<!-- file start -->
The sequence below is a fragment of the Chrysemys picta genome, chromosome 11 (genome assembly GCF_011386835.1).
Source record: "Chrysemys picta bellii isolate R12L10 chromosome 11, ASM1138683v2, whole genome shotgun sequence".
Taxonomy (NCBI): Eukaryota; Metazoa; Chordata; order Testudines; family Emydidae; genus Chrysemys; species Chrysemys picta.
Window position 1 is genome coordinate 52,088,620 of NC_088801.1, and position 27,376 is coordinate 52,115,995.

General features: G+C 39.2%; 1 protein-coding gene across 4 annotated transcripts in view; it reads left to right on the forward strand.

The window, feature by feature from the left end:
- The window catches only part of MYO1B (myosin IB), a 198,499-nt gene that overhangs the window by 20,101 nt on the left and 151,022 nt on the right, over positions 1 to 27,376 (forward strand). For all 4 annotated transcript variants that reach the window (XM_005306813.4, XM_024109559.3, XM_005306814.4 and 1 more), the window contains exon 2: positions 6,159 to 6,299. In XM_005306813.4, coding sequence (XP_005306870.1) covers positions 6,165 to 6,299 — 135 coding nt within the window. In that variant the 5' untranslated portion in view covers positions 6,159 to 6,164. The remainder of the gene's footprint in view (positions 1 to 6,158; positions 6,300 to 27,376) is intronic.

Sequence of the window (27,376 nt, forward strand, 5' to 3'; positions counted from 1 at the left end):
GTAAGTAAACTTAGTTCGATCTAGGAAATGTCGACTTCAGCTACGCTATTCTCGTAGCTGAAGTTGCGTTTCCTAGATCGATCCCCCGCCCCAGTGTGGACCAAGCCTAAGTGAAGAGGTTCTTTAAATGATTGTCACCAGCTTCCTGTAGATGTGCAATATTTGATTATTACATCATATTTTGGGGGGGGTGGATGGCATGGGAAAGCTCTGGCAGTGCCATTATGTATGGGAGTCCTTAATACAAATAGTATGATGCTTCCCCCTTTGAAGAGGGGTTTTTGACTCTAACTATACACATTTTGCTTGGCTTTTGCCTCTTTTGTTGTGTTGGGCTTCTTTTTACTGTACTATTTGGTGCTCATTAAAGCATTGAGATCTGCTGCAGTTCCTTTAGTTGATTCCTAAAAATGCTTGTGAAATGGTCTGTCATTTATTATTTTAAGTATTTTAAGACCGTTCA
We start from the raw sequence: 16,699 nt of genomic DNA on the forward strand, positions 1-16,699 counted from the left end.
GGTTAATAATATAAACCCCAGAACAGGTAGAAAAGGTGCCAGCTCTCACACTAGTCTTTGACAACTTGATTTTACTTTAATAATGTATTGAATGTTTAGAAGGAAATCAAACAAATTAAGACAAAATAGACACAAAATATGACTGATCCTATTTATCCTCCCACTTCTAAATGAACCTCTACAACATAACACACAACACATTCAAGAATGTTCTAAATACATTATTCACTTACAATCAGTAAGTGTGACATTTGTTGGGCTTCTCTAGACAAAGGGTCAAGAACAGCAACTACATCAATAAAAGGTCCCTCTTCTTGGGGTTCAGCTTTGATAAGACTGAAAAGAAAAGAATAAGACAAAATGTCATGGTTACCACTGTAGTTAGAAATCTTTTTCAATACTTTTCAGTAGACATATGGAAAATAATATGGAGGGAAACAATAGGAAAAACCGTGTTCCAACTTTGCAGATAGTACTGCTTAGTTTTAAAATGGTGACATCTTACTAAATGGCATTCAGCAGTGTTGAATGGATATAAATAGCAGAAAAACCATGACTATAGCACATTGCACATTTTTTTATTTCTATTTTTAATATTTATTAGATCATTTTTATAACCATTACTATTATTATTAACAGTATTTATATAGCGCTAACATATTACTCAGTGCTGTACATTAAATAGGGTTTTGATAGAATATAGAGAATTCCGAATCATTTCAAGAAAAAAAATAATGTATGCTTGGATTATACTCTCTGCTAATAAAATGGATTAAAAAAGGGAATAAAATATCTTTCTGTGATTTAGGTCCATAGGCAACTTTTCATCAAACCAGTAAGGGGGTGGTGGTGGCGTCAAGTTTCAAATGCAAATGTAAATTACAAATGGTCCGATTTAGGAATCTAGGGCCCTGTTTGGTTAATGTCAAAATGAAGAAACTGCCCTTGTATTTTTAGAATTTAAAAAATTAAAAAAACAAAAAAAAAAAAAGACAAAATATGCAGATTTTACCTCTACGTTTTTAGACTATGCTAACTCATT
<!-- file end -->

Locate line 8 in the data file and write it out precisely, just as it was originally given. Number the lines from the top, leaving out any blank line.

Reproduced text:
Sequence of the window (27,376 nt, forward strand, 5' to 3'; positions counted from 1 at the left end):